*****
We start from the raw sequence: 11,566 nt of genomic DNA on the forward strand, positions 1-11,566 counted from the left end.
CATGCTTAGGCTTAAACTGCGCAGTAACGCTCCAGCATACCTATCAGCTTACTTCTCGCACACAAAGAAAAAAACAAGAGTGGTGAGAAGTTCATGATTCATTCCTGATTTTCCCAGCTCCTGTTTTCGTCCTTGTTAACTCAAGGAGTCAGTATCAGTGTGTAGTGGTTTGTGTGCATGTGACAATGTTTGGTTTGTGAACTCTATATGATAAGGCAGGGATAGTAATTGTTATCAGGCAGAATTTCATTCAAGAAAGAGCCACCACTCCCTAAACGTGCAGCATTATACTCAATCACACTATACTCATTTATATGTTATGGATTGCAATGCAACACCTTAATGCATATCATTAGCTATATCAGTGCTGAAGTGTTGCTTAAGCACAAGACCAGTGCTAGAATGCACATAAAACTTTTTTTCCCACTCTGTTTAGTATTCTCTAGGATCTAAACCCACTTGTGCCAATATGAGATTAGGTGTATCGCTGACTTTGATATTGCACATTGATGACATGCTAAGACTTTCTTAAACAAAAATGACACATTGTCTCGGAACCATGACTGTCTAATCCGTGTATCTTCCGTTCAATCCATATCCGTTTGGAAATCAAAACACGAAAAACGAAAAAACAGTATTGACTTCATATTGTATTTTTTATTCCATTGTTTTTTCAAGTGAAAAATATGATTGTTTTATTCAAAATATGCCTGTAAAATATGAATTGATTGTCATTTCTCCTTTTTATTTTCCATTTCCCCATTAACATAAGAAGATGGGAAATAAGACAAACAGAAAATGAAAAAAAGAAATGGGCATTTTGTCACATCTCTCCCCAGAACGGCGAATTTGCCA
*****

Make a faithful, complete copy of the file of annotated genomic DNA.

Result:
We start from the raw sequence: 11,566 nt of genomic DNA on the forward strand, positions 1-11,566 counted from the left end.
CATGCTTAGGCTTAAACTGCGCAGTAACGCTCCAGCATACCTATCAGCTTACTTCTCGCACACAAAGAAAAAAACAAGAGTGGTGAGAAGTTCATGATTCATTCCTGATTTTCCCAGCTCCTGTTTTCGTCCTTGTTAACTCAAGGAGTCAGTATCAGTGTGTAGTGGTTTGTGTGCATGTGACAATGTTTGGTTTGTGAACTCTATATGATAAGGCAGGGATAGTAATTGTTATCAGGCAGAATTTCATTCAAGAAAGAGCCACCACTCCCTAAACGTGCAGCATTATACTCAATCACACTATACTCATTTATATGTTATGGATTGCAATGCAACACCTTAATGCATATCATTAGCTATATCAGTGCTGAAGTGTTGCTTAAGCACAAGACCAGTGCTAGAATGCACATAAAACTTTTTTTCCCACTCTGTTTAGTATTCTCTAGGATCTAAACCCACTTGTGCCAATATGAGATTAGGTGTATCGCTGACTTTGATATTGCACATTGATGACATGCTAAGACTTTCTTAAACAAAAATGACACATTGTCTCGGAACCATGACTGTCTAATCCGTGTATCTTCCGTTCAATCCATATCCGTTTGGAAATCAAAACACGAAAAACGAAAAAACAGTATTGACTTCATATTGTATTTTTTATTCCATTGTTTTTTCAAGTGAAAAATATGATTGTTTTATTCAAAATATGCCTGTAAAATATGAATTGATTGTCATTTCTCCTTTTTATTTTCCATTTCCCCATTAACATAAGAAGATGGGAAATAAGACAAACAGAAAATGAAAAAAAGAAATGGGCATTTTGTCACATCTCTCCCCAGAACGGCGAATTTGCCA